9. dino foss

    dino foss Active Member

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    Note taken.
     
  10. Nimrod

    Nimrod Well-Known Member

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    Wrong!
    A good caliper will read the same anywhere in the jaws and in fact when they do wear out it is invariably out on the end. You can check for wear by sliding the jaws together and holding them up to the light, if you can see light between the jaws they are either worn or have something between the jaws. What the OP should be using is a micrometer though.

    Bob
     
  11. SidecarFlip

    SidecarFlip Well-Known Member

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    Why?

    Being a toolmaker by trade and business, I disagree with your statement (using the upper jaw for measurement). It's not proper or accepted, but then I wonder how many people really know the proper use of a micrometer......:)

    Jaw calipers were designed primarily to remove the 'human factor' when measuring. No need to develop the proper 'feel' for thimble tension.

    I'm curious as to why a micrometer should be used however.... Please elaborate....
     
  12. Nimrod

    Nimrod Well-Known Member

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    Most professionals can get fairly close with a good caliper but one of the first things they teach in machinist school (or used to anyway) is not to use a caliper for anything less than .005 tolerance. There is too much spring in even a good caliper and the tendency is to "help" it out a little, I watch people that should know better wiggle a caliper every day to "help it seat". If you give a micrometer to 3 different people who know how to use it you will likely get 3 different readings on a standard, a gauge block for instance, but they will be within a tenth (.0001) or 2 of each other. Give the same three people a caliper and the readings could vary by a thousandth or 2. A micrometer is simply more accurate and in a tight chamber .0002 can make a difference, I always use a micrometer to check case head expansion, they are simply more accurate. As for using the upper jaw, grab a gauge pin and try it tomorrow, as a tool maker I'll bet you'll be surprised just how close you can get. Sorry if I came off a little abrasive in the previous post, it was not my intention.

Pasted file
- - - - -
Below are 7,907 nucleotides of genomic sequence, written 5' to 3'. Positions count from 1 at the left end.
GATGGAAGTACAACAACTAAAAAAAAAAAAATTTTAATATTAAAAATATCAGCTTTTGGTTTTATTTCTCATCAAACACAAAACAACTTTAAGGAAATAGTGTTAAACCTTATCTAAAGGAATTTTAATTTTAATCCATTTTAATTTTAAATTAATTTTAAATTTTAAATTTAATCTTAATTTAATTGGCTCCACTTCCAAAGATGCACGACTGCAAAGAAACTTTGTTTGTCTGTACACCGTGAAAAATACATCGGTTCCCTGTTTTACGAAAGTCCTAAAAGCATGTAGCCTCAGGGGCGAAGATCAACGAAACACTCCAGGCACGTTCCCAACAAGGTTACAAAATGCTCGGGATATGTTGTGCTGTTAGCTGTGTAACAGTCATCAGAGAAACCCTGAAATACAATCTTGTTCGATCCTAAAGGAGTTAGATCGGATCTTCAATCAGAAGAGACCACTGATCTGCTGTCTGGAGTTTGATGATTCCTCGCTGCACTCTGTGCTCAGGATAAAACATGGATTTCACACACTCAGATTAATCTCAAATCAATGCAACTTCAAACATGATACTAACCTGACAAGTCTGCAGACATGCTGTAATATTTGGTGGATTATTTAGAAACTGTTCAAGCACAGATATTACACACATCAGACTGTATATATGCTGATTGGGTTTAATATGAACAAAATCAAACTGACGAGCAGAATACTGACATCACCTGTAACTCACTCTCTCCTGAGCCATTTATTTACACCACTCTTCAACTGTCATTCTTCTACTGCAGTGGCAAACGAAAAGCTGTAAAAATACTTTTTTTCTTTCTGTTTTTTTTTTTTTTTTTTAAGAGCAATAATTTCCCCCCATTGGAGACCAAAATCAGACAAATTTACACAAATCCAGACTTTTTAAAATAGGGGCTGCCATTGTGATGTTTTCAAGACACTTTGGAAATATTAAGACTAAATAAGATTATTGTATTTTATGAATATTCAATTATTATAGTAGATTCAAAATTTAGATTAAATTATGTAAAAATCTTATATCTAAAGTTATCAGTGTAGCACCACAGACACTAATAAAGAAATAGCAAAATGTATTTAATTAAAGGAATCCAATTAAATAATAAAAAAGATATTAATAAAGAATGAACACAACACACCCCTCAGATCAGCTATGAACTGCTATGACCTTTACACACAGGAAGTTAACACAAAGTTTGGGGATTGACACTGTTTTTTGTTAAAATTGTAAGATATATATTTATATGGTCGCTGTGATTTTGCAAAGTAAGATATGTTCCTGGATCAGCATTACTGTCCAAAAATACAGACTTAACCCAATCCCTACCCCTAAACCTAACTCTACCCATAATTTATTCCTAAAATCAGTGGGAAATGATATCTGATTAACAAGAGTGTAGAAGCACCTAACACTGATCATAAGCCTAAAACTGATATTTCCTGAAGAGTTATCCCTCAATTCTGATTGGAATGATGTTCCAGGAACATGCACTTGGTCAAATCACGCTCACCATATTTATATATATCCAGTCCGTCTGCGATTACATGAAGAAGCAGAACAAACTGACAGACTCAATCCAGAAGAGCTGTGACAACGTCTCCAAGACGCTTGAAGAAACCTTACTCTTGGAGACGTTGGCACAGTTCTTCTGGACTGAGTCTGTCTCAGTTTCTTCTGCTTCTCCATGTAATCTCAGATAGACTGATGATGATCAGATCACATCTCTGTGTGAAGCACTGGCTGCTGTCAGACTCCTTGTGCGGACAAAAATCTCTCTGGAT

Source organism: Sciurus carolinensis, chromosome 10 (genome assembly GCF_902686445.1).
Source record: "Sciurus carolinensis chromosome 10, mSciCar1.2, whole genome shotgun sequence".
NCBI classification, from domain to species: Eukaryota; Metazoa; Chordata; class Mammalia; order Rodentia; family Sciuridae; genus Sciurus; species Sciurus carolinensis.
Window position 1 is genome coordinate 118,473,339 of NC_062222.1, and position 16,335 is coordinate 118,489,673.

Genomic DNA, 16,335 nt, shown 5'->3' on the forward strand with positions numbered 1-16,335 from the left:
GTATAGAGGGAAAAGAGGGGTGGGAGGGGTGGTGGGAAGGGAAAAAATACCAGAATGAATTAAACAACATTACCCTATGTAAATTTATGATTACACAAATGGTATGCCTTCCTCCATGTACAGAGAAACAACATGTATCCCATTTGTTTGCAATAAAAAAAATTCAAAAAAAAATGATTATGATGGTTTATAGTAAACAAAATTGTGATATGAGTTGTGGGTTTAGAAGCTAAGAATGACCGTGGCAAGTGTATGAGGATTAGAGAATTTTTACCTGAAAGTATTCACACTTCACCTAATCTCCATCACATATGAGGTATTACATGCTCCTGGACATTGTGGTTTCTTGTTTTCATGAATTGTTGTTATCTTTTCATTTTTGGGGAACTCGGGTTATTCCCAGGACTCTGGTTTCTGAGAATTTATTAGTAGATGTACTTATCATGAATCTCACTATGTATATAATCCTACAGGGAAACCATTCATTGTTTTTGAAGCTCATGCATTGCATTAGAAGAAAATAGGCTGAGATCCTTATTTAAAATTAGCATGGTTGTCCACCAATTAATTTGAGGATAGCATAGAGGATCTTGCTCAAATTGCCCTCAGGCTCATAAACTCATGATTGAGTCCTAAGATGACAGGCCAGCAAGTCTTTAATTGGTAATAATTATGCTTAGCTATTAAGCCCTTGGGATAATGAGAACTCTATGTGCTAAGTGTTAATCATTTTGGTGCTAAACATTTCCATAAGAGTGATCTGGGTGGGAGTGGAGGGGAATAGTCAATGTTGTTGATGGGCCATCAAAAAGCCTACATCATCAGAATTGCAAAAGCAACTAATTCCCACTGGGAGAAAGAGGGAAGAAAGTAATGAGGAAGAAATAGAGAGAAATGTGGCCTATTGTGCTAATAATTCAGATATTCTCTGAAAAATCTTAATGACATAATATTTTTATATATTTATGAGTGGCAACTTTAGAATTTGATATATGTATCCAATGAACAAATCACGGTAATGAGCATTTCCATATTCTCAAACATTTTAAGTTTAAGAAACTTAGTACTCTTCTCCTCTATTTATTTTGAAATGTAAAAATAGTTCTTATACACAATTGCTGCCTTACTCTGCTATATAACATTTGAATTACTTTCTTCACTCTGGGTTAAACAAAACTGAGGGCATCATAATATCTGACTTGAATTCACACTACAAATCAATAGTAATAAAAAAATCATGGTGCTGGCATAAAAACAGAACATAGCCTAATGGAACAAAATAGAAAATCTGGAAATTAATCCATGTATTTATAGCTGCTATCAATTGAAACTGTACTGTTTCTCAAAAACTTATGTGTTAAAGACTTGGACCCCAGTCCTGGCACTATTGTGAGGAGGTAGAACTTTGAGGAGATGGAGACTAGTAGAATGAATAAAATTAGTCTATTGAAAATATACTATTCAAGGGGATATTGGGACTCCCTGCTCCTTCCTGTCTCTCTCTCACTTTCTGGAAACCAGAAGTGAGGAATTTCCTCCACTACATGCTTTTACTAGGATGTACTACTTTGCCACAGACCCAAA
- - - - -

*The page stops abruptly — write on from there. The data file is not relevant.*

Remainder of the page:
Bob
     
  13. dino foss

    dino foss Active Member

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    Ok! back to my nightmare guys. Its all about me, lol.
    I decided to sand down the web area to see if this was the problem and it certainly was. The brass now chambers nice and easy, I need more advice here so I can move forward. Theres no way that all my hornady brass is that weak after being shot once is there? Is my chamber messed up? Can the barrel be out of alignment even though it fires factory ammo fine? someone please help.
     
  14. 406pat

    406pat Well-Known Member

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    I would say signs are pointing to the chamber being out of round. My only hesitation would be the aforementioned Hornady brass woes. I know of a guy (on this site actually) that manufactures a semi-auto .338 Lapua and they had issues with Hornady factory loads. If memory serves, they were getting case head separation. For my money that means the brass has the potential to be the issue so trying proven brass and casting the chamber would still be my recommendation before you make a move.

    The micrometer got me thinking, if you have or know someone that has an inside mic that's small enough, that would be a good test and may tell you what you need to know. If you set the mic to depth just inside the chamber it should keep constant contact when you rotate it. It would be tough to keep the mic in line with the bore without some sort of fixture and any wobble may give a false reading, so I'd still want to do some more investigation before I declared the chamber messed up, but it might help narrow the variables down.

    Just a thought.